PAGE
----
In pre-Islamic legend, the king of the Ossounes had donkey's ears. He would hide them, and order each of his barbers killed to hide his secret. One barber yelled the secret into a well, but he didn't cover the well after. The well water rose and flooded the kingdom. The kingdom is today under the waters of Issyk-Kul. This is how the lake was formed, so legend says. Other legends say that four drowned cities lie at the bottom of the lake; in fact, substantial archaeological finds have been made in shallow waters of the lake.
Ancient Vishnu idol found in Russian town
Ancient Aryan civilization achieved incredible technological progress 40 centuries ago
Latest News from our Front Page
Horrifying accidents at infectious disease labs hidden from the public, ‘cloaked in secrecy’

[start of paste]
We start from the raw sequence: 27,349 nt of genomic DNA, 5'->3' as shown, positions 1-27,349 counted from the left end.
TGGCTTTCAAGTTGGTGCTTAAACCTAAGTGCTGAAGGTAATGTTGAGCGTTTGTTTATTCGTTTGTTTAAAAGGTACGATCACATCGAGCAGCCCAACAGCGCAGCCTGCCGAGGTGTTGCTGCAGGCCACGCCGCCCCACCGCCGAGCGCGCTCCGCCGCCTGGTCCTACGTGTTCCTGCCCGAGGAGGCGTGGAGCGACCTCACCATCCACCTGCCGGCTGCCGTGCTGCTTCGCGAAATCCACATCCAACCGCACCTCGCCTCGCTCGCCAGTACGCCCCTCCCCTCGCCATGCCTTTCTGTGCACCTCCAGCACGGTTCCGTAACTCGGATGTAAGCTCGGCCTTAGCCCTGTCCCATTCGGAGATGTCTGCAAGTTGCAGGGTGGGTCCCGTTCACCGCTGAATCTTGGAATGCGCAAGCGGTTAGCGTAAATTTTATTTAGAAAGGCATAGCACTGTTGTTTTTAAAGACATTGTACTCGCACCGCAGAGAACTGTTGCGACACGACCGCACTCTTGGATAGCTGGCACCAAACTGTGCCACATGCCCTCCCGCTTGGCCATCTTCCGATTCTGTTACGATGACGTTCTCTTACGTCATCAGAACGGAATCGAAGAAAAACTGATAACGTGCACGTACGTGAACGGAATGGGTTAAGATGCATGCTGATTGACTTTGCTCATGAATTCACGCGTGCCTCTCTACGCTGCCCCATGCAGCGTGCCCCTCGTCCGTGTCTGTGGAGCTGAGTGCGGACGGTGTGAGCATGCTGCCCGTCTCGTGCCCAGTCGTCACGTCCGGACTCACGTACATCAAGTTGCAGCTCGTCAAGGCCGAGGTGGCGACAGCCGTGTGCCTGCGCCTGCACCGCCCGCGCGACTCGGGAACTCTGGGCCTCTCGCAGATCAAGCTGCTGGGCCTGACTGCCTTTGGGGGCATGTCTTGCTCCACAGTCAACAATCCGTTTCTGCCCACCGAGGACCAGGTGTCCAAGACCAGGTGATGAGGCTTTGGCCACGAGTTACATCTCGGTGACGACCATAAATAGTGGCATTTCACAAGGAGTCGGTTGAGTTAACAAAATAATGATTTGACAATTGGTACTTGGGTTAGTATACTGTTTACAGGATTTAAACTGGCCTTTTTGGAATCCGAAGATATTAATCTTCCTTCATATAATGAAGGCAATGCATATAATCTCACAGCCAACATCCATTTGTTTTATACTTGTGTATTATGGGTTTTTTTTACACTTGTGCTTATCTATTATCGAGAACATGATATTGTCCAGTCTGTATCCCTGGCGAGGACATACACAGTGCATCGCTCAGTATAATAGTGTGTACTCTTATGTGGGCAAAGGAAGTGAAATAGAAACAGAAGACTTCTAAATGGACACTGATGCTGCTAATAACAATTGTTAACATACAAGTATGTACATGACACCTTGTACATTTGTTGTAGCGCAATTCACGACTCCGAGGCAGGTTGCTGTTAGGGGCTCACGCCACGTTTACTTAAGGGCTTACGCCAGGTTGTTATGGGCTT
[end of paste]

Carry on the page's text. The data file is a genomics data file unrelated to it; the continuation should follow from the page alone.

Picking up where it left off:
2014 08 26
Literally hundreds of incidents involving viruses, bacteria and toxins that pose major bioterror risks to both people and agriculture have been reported to federal regulators from 2008 through 2012, according to government reports obtained and reviewed by USA Today.
More than half of the over 1,100 incidents were serious enough that laboratory workers had to have medical evaluations and/or treatment, the ...
Those Who Know They’re Dreaming Are Savvier When Awake
2014 08 26
It’s probably fair to assume that at this moment, you are, in fact, awake. You’re reading; you’re scrolling; sometime in the not-too-distant past, you somehow made your way to The Atlantic’s website. All waking activities.
But let’s say, hypothetically, that as you’re reading this, the floor and everything else beneath you dissolve, leaving your body floating where your chair had been ...